INNOVATIVE THINKING
RIGOROUS APPROACHES
REAL WORLD IMPACT

 

IMPAQ President Adaeze Enekwechi Addresses Social Determinants of Health at Revel Health 2020 Virtual Healthcare Innovation Series

Monday, August 31, 2020

IMPAQ President Adaeze Enekwechi, PhD, spoke on humanizing the social determinants of health at Revel Health’s “Social Determinants Up Close and Personal” webinar event on August 25. The virtual event convened a panel of experts to discuss strategies for reducing bias, improving access to care, and other important steps in advancing health equity.

Panelists included:

  • Sara Ratner (Moderator), Senior Vice President, Government Programs & Strategic Initiatives, Revel Health
  • Craig Kennedy, President & CEO, Medicaid Health Plans of America
  • Andrew Parker, Founder & CEO, Papa
  • Scott Megill, Coriell Life Sciences, Innovation Lab Presenter

Bridging the Tech Gap for Telehealth Equity

With increased demand of teleservices, the pandemic has exposed a greater distinction between the haves and the have-nots. When session moderator Sara Ratner asked “What is needed to bridge the tech gap?” Dr. Enekwechi stressed that we need to use telehealth in a way that meets the needs of each customer.

“We must refine our service offerings, as plans, payers and employers, to meet the needs of the end users. We have to think about accessibility to meet all of the people we are serving,” said Dr. Enekwechi. “Otherwise, we run the risk of leaving a whole section of people behind at a particularly tenuous time during this pandemic.”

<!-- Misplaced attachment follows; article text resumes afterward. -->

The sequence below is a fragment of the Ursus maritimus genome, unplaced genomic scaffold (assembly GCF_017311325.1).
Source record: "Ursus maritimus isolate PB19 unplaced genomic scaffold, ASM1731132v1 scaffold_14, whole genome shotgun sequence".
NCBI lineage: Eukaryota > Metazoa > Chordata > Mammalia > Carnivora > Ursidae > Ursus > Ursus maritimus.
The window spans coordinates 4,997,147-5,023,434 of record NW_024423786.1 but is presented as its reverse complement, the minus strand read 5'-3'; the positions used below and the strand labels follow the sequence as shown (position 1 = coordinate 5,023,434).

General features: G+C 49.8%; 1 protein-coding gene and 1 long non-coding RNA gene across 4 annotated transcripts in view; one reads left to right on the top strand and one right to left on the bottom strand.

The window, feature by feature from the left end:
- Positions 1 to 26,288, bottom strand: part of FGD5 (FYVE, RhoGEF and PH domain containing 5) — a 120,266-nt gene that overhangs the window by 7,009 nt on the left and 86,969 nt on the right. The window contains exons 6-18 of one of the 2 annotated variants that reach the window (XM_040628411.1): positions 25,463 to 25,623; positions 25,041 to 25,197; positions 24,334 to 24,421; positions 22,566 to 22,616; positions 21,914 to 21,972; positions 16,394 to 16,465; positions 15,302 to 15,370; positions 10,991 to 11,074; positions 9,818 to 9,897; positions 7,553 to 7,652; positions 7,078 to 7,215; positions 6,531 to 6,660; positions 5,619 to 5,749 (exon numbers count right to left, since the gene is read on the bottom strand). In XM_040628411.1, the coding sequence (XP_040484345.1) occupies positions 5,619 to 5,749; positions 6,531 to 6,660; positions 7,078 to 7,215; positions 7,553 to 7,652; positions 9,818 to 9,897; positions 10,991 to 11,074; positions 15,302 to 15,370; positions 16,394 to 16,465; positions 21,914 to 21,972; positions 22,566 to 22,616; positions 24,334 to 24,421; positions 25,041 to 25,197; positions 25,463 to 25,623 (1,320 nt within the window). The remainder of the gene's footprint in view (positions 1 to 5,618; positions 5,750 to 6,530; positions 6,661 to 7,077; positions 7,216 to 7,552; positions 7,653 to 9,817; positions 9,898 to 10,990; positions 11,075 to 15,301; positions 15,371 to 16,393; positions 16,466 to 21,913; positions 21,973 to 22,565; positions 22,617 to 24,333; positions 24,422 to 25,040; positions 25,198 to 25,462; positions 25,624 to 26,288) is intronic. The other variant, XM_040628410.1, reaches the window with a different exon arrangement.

Recognizing Implicit Bias

During the event, Dr. Enekwechi also emphasized that we all have implicit bias within ourselves, and that it must be identified and addressed to reduce inequities in healthcare driven by how we treat patients. “If someone is subject to implicit biases that are negative, it can have an adverse impact on their health,” she warned.

People are judged on their income levels and what type of insurance they have; assumptions are made based on several factors such as race, gender, age, profession, geography, and more. “We must be aware of and recognize our assumptions,” she said, adding that the next step is to hold ourselves accountable so that equitable care is provided for all populations regardless of their sociodemographic status. This involves not only training, and the hiring process, but also payment and delivery systems.

Learn More

To hear more key takeaways from Adaeze and the other panelists, visit the session recap and watch the webinar recording.

For more on information on IMPAQ’s work in health equity, please contact us.